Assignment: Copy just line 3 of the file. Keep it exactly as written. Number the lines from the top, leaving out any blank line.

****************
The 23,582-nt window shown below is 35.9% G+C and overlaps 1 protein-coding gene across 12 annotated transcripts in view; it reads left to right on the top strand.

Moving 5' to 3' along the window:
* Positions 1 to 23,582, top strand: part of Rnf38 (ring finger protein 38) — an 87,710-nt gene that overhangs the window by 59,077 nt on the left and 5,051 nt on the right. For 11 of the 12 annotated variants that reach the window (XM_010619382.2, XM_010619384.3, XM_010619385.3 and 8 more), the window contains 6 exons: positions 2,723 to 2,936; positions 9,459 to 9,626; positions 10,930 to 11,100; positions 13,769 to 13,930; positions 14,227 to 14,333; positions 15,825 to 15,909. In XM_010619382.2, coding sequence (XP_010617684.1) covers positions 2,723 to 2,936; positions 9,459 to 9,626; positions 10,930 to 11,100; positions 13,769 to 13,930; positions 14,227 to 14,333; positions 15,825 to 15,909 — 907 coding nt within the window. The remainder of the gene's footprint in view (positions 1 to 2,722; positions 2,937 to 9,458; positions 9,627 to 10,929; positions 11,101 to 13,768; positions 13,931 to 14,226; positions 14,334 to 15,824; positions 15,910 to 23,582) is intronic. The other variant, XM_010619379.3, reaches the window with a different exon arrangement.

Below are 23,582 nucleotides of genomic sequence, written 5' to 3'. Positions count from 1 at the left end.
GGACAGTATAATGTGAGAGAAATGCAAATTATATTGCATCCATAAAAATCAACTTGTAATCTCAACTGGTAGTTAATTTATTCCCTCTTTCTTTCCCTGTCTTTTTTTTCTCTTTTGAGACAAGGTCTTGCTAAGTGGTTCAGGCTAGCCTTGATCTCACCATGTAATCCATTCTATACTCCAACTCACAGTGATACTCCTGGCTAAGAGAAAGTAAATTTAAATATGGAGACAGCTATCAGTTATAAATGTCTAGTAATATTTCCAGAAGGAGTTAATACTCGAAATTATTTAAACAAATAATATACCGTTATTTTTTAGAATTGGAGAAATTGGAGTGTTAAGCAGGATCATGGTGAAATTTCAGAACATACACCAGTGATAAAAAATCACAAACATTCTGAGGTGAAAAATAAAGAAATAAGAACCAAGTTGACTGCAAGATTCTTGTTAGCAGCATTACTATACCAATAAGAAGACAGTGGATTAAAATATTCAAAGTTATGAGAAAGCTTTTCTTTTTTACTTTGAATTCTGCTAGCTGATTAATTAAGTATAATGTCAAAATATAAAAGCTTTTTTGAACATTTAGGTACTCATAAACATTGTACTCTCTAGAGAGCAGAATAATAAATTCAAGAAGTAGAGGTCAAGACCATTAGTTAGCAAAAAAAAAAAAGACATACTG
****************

* Positions 1 to 23,582, top strand: part of Rnf38 (ring finger protein 38) — an 87,710-nt gene that overhangs the window by 59,077 nt on the left and 5,051 nt on the right. For 11 of the 12 annotated variants that reach the window (XM_010619382.2, XM_010619384.3, XM_010619385.3 and 8 more), the window contains 6 exons: positions 2,723 to 2,936; positions 9,459 to 9,626; positions 10,930 to 11,100; positions 13,769 to 13,930; positions 14,227 to 14,333; positions 15,825 to 15,909. In XM_010619382.2, coding sequence (XP_010617684.1) covers positions 2,723 to 2,936; positions 9,459 to 9,626; positions 10,930 to 11,100; positions 13,769 to 13,930; positions 14,227 to 14,333; positions 15,825 to 15,909 — 907 coding nt within the window. The remainder of the gene's footprint in view (positions 1 to 2,722; positions 2,937 to 9,458; positions 9,627 to 10,929; positions 11,101 to 13,768; positions 13,931 to 14,226; positions 14,334 to 15,824; positions 15,910 to 23,582) is intronic. The other variant, XM_010619379.3, reaches the window with a different exon arrangement.